- The Washington Times - Monday, March 16, 2009

WASHINGTON (AP) - CIA Director Leon Panetta has tapped a retired Republican senator to help guide him through a Senate Intelligence Committee investigation into the agency’s Bush-era interrogation and detention practices.

Former Sen. Warren Rudman of New Hampshire will be Panetta’s special adviser for the Senate inquiry. Lauded for his bipartisan approach to politics, Rudman co-chaired a well-regarded counterterrorism commission a decade ago that predicted the United States was vulnerable to a terrorist attack on the homeland.

Panetta’s announcement comes a day after the leak of a secret 2006 International Committee of the Red Cross report that some of the CIA’s 14 most important prisoners_ alleged members of al-Qaida_ had been tortured in secret prisons.

The Senate inquiry aims to determine exactly what was done by the CIA, under what authority, whether the interrogations elicited useful information and what Congress knew at the time.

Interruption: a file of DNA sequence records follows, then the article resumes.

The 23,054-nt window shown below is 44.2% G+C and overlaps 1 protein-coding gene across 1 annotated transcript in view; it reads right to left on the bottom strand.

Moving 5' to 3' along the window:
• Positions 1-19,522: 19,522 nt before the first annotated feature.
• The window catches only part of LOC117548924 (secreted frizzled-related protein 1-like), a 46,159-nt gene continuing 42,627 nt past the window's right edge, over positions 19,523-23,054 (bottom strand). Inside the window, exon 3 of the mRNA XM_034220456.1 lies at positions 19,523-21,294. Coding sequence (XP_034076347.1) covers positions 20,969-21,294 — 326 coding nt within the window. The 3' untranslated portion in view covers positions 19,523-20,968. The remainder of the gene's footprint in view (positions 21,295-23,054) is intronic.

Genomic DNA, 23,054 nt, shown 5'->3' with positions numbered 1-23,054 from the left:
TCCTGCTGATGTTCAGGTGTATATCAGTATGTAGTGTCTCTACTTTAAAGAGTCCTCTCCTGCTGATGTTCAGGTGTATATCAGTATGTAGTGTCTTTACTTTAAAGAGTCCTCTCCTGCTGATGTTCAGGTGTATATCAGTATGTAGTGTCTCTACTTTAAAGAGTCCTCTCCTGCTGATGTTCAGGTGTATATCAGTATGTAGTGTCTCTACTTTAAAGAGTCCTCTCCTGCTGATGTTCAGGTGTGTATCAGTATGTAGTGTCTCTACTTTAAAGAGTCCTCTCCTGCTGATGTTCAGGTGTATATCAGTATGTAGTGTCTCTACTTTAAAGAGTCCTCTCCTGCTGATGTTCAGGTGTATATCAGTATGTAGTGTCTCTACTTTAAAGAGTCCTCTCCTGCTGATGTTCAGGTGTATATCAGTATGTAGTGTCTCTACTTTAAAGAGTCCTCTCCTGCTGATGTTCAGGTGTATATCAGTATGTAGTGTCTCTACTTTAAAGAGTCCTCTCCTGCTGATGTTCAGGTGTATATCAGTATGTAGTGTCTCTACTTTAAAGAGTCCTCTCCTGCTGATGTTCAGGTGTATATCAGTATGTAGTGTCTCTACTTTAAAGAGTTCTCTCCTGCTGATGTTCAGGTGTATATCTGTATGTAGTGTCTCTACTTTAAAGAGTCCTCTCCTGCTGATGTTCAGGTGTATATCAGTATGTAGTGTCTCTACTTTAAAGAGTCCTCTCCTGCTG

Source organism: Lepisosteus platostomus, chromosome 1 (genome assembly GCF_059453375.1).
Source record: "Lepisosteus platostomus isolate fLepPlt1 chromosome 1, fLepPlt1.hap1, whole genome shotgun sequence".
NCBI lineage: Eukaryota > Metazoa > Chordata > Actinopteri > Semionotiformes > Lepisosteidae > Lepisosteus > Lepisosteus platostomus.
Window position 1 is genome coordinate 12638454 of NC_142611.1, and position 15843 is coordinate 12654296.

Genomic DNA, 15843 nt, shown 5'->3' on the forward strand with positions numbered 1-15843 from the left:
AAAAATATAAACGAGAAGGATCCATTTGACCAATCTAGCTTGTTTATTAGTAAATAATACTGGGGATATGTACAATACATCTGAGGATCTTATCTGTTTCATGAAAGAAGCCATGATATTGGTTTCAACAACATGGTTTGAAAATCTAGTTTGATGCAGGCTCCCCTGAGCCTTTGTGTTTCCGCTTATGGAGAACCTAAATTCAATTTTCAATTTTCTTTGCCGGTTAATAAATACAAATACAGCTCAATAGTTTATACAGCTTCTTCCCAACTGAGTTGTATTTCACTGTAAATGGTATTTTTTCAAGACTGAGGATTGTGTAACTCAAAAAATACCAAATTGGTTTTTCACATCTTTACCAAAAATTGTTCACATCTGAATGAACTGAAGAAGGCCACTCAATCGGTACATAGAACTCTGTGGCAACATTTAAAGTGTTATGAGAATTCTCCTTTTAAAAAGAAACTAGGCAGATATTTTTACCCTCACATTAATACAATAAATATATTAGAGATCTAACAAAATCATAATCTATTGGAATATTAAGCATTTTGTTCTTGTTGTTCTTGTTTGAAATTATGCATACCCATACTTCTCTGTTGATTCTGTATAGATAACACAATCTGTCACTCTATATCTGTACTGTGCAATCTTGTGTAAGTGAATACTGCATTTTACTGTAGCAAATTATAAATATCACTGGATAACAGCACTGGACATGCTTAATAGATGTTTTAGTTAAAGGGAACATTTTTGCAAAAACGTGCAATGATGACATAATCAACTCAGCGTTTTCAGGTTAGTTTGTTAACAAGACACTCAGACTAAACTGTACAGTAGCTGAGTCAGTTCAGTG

The investigation is running parallel to the Obama administration’s internal review of the CIA detention and interrogation program and will call upon many of the same people and documents vetted by the White House.

Panetta has also created an internal review group to respond to congressional and White House questions on the detention and interrogation program, and on extraordinary renditions, the secret transfers of terror detainees outside of the criminal justice system.

Earlier this month Panetta assured CIA employees that neither inquiry would result in prosecution for CIA officers who carried out the interrogation program on the assurances from the Justice Department that it was legal.

In one of his first acts in office President Barack Obama ordered the closure of the prison at Guantanamo Bay Naval Base, the closure of CIA secret prisons overseas, and the end to the CIA’s separate interrogation program while its methods and their effectiveness are reviewed.



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